“It’s nice to be by my­self and have my thoughts of Nathan”

Triathlon Plus - - We’re Inspired By... -

When David Missen, 47, got up for work on 19 Au­gust 2010, he no­ticed his 18-year- old son’s bed was empty. There was noth­ing too un­usual about it as Nathan had been to visit his girl­friend, Kirsty, who lived in nearby Wis­bech, and of­ten he stayed over.

“Nathan worked shifts,” says David, a swim­ming pool main­te­nance en­gi­neer who lives in Over, Cam­bridgeshire. “He of­ten drove over to see his girl­friend, but he usu­ally slept at home. I told my wife, Tracy, about it and left to go to work.”

Tracy made a few phone calls to see if Nathan had stayed at his girl­friend’s, or with his aunt, who also lived in the area, but no one had seen him.

David picked up his van from work and turned the ra­dio on.

“I heard there’d been an ac­ci­dent about four miles from our house, and some­thing in my head said it wasn’t right,” ex­plains David. “Some­thing in­side me said I had to go there and see it. I drove straight there and went right to where the po­lice signs were.”

When David ar­rived, he could see a car had hit a tree and had cat­a­pulted into the hedge. Heart­break­ingly, de­spite it be­ing 60 per cent burned, he recog­nised the car straight away as Nathan’s gold Vaux­hall Corsa.

“I knew the car as soon as I saw it,” re­calls David. “I walked up to the re­cov­ery guy who was get­ting the car on the ramp of the re­cov­ery truck and asked if the per­son driv­ing the car was OK. He asked who I was and I said: ‘I’m the fa­ther’.”

David was ush­ered over to the po­lice, who ex­plained they hadn’t been able to work out who the vic­tim was be­cause he’d been so badly burned. David, how­ever, had no doubt. “I thought: Oh my God, here we go,” he re­mem­bers. His brother-in­law, Dolph, picked him up from the scene of the ac­ci­dent and took him home to break the tragic news to Tracy and his other son, Danny, now 26.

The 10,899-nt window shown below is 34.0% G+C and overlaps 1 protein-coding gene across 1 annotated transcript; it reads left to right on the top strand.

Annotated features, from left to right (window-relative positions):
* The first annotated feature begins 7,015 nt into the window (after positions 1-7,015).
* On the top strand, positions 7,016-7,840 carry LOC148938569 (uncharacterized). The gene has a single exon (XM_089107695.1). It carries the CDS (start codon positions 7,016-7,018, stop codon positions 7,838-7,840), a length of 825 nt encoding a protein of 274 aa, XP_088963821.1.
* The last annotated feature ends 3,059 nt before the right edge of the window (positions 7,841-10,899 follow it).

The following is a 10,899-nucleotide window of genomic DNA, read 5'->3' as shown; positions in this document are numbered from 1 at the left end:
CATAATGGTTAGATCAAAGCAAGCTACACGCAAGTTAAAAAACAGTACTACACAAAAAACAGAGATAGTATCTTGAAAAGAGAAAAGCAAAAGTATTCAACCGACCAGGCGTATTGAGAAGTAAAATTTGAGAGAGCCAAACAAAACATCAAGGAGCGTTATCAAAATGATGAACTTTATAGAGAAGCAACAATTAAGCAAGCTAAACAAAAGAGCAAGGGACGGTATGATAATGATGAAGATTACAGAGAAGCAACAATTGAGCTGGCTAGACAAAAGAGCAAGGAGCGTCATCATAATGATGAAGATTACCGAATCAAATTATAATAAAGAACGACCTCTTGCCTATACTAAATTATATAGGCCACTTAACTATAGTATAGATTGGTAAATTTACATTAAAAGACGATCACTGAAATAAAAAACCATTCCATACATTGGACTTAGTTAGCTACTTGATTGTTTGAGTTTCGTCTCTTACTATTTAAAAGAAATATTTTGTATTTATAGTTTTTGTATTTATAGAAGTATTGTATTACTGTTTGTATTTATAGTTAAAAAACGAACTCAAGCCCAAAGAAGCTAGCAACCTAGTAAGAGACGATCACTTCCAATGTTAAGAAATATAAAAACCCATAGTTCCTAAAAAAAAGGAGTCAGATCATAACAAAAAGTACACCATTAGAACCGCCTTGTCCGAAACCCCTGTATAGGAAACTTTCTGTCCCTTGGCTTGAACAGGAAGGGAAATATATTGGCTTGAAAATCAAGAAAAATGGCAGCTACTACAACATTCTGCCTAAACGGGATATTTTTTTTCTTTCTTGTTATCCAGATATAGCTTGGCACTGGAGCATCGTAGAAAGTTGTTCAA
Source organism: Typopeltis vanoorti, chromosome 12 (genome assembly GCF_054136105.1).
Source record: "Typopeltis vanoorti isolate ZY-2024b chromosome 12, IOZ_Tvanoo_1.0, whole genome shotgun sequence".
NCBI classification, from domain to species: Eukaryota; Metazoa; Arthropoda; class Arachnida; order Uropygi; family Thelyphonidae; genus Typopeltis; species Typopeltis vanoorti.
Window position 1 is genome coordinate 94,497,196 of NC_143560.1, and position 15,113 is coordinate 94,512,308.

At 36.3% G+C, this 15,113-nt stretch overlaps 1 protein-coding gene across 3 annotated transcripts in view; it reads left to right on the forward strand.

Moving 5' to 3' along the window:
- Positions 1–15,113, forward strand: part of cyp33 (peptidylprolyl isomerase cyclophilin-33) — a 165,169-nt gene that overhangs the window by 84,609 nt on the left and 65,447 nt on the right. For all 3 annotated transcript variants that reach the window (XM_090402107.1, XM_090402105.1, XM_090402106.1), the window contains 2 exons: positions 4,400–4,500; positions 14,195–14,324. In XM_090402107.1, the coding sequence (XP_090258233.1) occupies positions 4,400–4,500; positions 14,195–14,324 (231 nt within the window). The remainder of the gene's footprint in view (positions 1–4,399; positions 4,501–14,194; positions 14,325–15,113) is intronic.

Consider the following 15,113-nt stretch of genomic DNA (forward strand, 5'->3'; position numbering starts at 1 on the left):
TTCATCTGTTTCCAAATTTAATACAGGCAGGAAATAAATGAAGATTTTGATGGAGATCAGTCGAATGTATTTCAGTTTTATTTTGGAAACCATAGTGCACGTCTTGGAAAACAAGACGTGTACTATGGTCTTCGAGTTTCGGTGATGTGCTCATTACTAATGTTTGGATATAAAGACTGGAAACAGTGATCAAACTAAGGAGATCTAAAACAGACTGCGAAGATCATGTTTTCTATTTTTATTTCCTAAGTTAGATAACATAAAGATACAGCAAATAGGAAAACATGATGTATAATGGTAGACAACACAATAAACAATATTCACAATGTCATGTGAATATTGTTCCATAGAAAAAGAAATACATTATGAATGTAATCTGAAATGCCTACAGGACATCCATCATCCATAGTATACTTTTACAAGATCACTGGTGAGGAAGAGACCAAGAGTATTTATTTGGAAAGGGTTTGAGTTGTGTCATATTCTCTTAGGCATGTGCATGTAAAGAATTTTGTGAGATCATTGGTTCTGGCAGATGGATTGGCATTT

David learned his son had fallen asleep at the wheel of his car, which had then hit a tree and ex­ploded.

In the hours and days that fol­lowed, David had to do what no par­ent ever wants to: for­mally iden­tify his son and set about ar­rang­ing the funeral.

It was a cou­ple of months af­ter the ac­ci­dent that David took up run­ning.

Be­fore Nathan’s death he’d been a Sun­day morn­ing cy­clist, but now he was look­ing for a big­ger es­cape from his grief.

He ex­plains: “I’ll go for a run on my own if I’m feel­ing low. Then I can come back as a dif­fer­ent per­son, more re­laxed. I found it a way of eas­ing the sad­ness and pain I was feel­ing.”

David en­tered a half marathon in De­cem­ber 2010 and, spurred on by his boss, Dan, who is a keen triath­lete, he joined Cam­bridge Triathlon Club the fol­low­ing month.

David went on to race New­mar­ket duathlon later in the year and then won a place at the Lon­don Marathon in 2012, which he com­pleted in just over five hours.

“I raised £6000 for Andy’s Ark, which is a char­ity that helps chil­dren get­ting into work,” says David. “Nathan had dys­praxia and he used to go to Andy’s garage once a week straight from school to do work ex­pe­ri­ence. I wanted to put some­thing back into that be­cause he’d helped Nathan so much.”

It was af­ter that that David’s fo­cus on triathlon sharp­ened.

“Dan and I spoke about it and we de­cided to book Graf­man – a half dis­tance triathlon, but I had a long way to go. I could cy­cle and run and I thought I could swim,” ex­plains David. “But the first time I got into the pool, I did a length and felt ex­hausted. Dan just looked at me and said, ‘we’ll have to teach you to swim’.”

David trained hard and lined up at Graf­man 2012, how­ever, the weeks be­fore the race, he’d been knocked out with a sick­ness bug.

“I got the swim out of the way. I then got on the bike, but had to pull out af­ter 10 miles. I’d been ill a week lead­ing up to it with a sick­ness bug, I was re­ally bad on the bike and had to keep rush­ing to the toi­let. I went to the doc­tor the next day and he told me I had a re­ally bad vi­ral in­fec­tion. I was so dis­ap­pointed.”

Dan sug­gested that as David had done the train­ing, they do a lo­cal Olympic dis­tance triathlon in Cam­bridge in May. David com­pleted it in 1:53:56.

“I felt proud that I’d ac­tu­ally done it, that I could achieve some­thing like that,” re­mem­bers David. He then went on to en­ter Graf­man the fol­low­ing year, and fin­ished in a time of just over seven hours. In 2014, he com­pleted it in just un­der seven hours and he com­pleted his third Graf­man in 6hrs 40mins. In 2016, David fin­ished

Nathan’s death left an in­deli­ble mark on David’s life, lead­ing him to triathlon

Newspapers in English

Newspapers from Australia

© PressReader. All rights reserved.